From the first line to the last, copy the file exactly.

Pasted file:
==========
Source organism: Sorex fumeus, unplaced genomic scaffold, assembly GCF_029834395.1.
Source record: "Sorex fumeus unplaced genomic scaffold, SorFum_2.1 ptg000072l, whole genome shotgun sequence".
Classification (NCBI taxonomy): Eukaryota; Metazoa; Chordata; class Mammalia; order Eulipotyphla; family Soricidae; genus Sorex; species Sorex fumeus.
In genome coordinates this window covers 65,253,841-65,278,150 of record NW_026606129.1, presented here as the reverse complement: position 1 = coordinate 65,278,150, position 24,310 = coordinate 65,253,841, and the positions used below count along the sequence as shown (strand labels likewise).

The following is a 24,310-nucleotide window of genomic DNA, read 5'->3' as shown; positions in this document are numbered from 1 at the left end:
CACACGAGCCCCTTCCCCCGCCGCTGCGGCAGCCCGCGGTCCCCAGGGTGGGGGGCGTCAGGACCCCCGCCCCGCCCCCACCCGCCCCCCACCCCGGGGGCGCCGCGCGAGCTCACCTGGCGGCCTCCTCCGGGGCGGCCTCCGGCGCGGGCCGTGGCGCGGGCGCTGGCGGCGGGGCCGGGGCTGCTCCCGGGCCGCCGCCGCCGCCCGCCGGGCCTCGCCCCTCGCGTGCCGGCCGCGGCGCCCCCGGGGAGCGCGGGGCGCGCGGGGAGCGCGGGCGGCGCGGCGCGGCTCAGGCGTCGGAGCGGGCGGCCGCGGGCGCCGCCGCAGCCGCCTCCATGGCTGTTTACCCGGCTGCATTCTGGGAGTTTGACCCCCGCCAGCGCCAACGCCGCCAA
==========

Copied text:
Source organism: Sorex fumeus, unplaced genomic scaffold, assembly GCF_029834395.1.
Source record: "Sorex fumeus unplaced genomic scaffold, SorFum_2.1 ptg000072l, whole genome shotgun sequence".
Classification (NCBI taxonomy): Eukaryota; Metazoa; Chordata; class Mammalia; order Eulipotyphla; family Soricidae; genus Sorex; species Sorex fumeus.
In genome coordinates this window covers 65,253,841-65,278,150 of record NW_026606129.1, presented here as the reverse complement: position 1 = coordinate 65,278,150, position 24,310 = coordinate 65,253,841, and the positions used below count along the sequence as shown (strand labels likewise).

The following is a 24,310-nucleotide window of genomic DNA, read 5'->3' as shown; positions in this document are numbered from 1 at the left end:
CACACGAGCCCCTTCCCCCGCCGCTGCGGCAGCCCGCGGTCCCCAGGGTGGGGGGCGTCAGGACCCCCGCCCCGCCCCCACCCGCCCCCCACCCCGGGGGCGCCGCGCGAGCTCACCTGGCGGCCTCCTCCGGGGCGGCCTCCGGCGCGGGCCGTGGCGCGGGCGCTGGCGGCGGGGCCGGGGCTGCTCCCGGGCCGCCGCCGCCGCCCGCCGGGCCTCGCCCCTCGCGTGCCGGCCGCGGCGCCCCCGGGGAGCGCGGGGCGCGCGGGGAGCGCGGGCGGCGCGGCGCGGCTCAGGCGTCGGAGCGGGCGGCCGCGGGCGCCGCCGCAGCCGCCTCCATGGCTGTTTACCCGGCTGCATTCTGGGAGTTTGACCCCCGCCAGCGCCAACGCCGCCAA